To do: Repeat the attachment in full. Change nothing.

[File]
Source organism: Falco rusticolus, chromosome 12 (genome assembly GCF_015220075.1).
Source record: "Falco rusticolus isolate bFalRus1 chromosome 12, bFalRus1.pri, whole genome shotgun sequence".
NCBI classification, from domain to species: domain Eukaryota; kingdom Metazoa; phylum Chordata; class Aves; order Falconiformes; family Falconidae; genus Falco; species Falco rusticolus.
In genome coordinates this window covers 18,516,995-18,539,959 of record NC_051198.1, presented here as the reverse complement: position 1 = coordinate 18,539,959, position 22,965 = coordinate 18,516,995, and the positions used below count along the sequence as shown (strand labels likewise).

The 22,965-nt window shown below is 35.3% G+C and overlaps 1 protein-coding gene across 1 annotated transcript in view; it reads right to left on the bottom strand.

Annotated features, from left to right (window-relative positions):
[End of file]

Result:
Source organism: Falco rusticolus, chromosome 12 (genome assembly GCF_015220075.1).
Source record: "Falco rusticolus isolate bFalRus1 chromosome 12, bFalRus1.pri, whole genome shotgun sequence".
NCBI classification, from domain to species: domain Eukaryota; kingdom Metazoa; phylum Chordata; class Aves; order Falconiformes; family Falconidae; genus Falco; species Falco rusticolus.
In genome coordinates this window covers 18,516,995-18,539,959 of record NC_051198.1, presented here as the reverse complement: position 1 = coordinate 18,539,959, position 22,965 = coordinate 18,516,995, and the positions used below count along the sequence as shown (strand labels likewise).

The 22,965-nt window shown below is 35.3% G+C and overlaps 1 protein-coding gene across 1 annotated transcript in view; it reads right to left on the bottom strand.

Annotated features, from left to right (window-relative positions):